Once the fermentation begins in a few days, it will produce bubbles varying from a little to a lot. Sometimes, the bubbling can be so active that it overflows the jar. Therefore, leaving plenty of head space in the jar when fermenting honey and garlic is crucial in saving yourself from ending up a sticky mess. It’s also crucial to open the lid of the jar daily to “burp” the jar by releasing the carbon dioxide. The bubbling will subside over the weeks. Eventually you will not see bubbles produced nor will you need to release carbon dioxide from the jar.
Change of Appearance and Consistency
As you can see from the photos below, honey fermented garlic changes colour over time. On the left is freshly combined honey and garlic – the garlic cloves float on top of the honey for the first many weeks. On the right is a jar of my honey fermented garlic aged for 1+ year. Over time, the garlic cloves will gradually sink to the bottom of the jar, and the colour of honey will gradually darken. What you can’t see from the photos is the change of the thickness of the honey. The honey will thin out over time as the garlic releases moisture.
Should Botulism be a Concern in Honey Fermented Garlic?
What I learned is that in order for botulism to occur, it has to meet a list of right conditions. One of these conditions is the PH level. The average PH level of honey is too acidic for botulism spore to produce. Therefore, the concern for botulism is close to none in acidic environment and fermented foods. The actual risk for botulism is much higher in canned or packaged pre-made food items, or non-acidic foods preserved in oil before they had a chance to ferment to reach the <4.6 PH level.
Personally I am comfortably not worrying about botulism in honey fermented garlic. However, I am someone who would not use oil topper for vegetable ferments due to the risk of non-acidic foods trapped in the oil layer that may lead to botulism. If you are still concerned about honey fermented garlic, I know some add a splash of apple cider vinegar to keep the PH level low. I encourage you to do your own research and decide on your comfort level.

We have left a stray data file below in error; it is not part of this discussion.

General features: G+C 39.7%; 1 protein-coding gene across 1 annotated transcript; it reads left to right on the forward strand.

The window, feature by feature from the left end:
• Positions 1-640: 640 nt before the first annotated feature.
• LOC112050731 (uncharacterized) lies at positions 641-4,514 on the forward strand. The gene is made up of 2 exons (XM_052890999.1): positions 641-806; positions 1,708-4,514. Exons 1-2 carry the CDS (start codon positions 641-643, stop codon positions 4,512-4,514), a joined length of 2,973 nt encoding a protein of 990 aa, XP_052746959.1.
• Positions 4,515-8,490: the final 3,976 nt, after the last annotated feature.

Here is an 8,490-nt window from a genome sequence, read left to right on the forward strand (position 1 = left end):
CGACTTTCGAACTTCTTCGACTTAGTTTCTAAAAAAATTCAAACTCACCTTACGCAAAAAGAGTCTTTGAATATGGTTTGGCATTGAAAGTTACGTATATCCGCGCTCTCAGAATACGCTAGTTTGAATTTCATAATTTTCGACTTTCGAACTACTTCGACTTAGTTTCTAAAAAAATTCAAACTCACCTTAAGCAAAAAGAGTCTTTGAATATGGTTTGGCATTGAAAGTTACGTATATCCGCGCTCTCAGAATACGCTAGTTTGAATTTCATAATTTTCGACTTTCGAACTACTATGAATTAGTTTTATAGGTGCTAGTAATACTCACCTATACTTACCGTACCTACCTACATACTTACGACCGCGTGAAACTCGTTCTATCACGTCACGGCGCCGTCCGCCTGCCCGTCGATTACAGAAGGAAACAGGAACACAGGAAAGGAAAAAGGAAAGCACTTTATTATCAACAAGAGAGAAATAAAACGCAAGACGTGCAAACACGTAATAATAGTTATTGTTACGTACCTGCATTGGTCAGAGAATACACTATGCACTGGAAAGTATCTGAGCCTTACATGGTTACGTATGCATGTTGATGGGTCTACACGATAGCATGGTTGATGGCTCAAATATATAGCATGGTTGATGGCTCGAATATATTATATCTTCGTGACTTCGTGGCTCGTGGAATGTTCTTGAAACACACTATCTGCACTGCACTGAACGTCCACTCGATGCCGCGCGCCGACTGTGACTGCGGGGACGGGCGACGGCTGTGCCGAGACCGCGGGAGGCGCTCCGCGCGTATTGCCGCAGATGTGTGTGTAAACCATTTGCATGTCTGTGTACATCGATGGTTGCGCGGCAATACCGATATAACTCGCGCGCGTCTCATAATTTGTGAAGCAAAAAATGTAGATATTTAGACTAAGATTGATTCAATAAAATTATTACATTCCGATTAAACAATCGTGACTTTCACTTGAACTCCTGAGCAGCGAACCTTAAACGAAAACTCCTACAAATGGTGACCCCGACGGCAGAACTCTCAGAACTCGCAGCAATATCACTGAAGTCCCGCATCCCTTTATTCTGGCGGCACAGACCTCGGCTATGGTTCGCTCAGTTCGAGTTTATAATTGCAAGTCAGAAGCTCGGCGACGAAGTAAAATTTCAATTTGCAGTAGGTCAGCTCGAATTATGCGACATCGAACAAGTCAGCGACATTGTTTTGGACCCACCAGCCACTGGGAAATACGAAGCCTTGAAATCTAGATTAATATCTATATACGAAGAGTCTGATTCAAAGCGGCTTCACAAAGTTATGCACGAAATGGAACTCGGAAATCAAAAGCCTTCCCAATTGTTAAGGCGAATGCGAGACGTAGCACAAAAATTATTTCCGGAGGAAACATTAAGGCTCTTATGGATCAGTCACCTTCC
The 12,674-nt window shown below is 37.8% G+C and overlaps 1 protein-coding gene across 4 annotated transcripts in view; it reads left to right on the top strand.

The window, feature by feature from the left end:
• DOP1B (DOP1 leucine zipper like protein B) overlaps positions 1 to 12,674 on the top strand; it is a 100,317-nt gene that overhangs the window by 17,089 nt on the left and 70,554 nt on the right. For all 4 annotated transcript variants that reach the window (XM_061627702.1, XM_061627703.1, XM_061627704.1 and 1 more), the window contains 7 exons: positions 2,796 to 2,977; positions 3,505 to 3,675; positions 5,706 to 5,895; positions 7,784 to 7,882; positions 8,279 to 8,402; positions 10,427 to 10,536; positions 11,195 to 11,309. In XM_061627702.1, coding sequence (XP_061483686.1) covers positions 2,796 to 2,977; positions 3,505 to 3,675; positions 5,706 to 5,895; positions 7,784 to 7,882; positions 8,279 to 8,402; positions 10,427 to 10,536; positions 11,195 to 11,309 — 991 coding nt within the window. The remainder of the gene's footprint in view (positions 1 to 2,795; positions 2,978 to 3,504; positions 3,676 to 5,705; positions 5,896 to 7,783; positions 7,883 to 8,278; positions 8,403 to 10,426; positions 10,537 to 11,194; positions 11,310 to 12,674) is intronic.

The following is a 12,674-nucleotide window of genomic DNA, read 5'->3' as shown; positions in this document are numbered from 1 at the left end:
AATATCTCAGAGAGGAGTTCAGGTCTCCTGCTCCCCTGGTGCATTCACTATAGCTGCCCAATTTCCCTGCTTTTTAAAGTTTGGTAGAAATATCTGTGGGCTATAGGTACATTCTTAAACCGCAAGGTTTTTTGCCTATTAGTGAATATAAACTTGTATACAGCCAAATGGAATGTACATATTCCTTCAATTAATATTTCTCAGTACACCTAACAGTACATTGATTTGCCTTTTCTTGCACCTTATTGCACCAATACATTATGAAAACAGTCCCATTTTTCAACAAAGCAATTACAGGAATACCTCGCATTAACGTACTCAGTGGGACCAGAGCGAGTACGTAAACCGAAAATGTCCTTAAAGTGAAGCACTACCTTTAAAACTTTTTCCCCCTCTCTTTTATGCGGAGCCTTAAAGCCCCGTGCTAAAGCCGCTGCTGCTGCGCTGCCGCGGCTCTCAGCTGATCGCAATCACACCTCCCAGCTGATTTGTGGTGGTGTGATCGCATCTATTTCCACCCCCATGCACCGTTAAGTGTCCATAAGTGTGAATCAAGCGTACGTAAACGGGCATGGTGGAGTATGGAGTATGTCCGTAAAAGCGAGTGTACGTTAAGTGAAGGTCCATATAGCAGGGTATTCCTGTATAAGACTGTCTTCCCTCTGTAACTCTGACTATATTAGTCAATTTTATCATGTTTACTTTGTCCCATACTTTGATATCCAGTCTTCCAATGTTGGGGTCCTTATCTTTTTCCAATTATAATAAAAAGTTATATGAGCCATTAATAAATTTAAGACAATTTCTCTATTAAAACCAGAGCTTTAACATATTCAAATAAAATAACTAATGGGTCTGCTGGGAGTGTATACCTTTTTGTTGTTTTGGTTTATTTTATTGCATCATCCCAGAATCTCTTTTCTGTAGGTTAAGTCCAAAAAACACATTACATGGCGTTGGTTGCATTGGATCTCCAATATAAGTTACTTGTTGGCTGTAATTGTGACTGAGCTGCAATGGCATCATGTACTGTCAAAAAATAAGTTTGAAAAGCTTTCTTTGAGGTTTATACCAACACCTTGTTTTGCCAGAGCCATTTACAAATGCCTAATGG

Everything I learned about this topic comes from reading in the WFU Facebook group. I simply summarized what I have learned there with my personal understanding.
Related: More Fermentation Recipes to Try
- Fermented Pickles /w Green Tea and Dill Flowers
- Pineapple-Turmeric-Ginger Probiotic Sauerkraut
- Homemade Fermented Sauerkraut /w Caraway Seeds
- Wild Fermented Salsa
- 11 Important Things To Know for a Successful Kombucha Brew
- Kefir Fermented Honey Thyme Sourdough Cornbread
- Injera (Fermented Ethiopian Teff Flatbread)
- Overnight Banana Spelt Pancakes: Fermented for Better Nutrition and Digestion
- Raspberry Kefir Cream Cheese Spread
Honey Fermented Garlic
- 1 cup garlic cloves peeled
- 1 to 1 1/2 cup liquid raw honey (see recipe notes below)
- water (optional)
- Combine garlic cloves and just enough liquid raw honey to cover the garlic in a glass jar. The glass jar should be large enough to roughly double the capacity of your ingredients to leave room for expansion. Close the jar with a lid.
- Stir the mixture or flip the closed jar upside down daily to ensure all garlic cloves are coated with honey.
- Within a few days, air bubbles should be forming. This is a sign of active fermentation. Open the jar daily to release excess carbon dioxide. If fermentation doesn't begin, then add a spoon or 2 of water into the mixture. Repeat step 2.
- Continue the process until fermentation slows down, the honey thins out, the bubbling stops, and the garlic cloves sink to the bottom of the jar. It may take over a month. At this point, you can store the honey fermented garlic in a sealed jar, unrefrigerated, to let it age.
- For best taste, the honey fermented garlic can be consumed after 3 months. The finished products can be stored in a dark place in room temperature for years.
- If you prefer more honey than garlic in your finished product, you may use more honey than indicated in the recipe as you wish. Just note that you will more likely to need to add some water in order to start the process of fermentation.
- I recommend using a glass jar with plastic lid to avoid honey being in contact with metal, if you plan to turn the content upside down.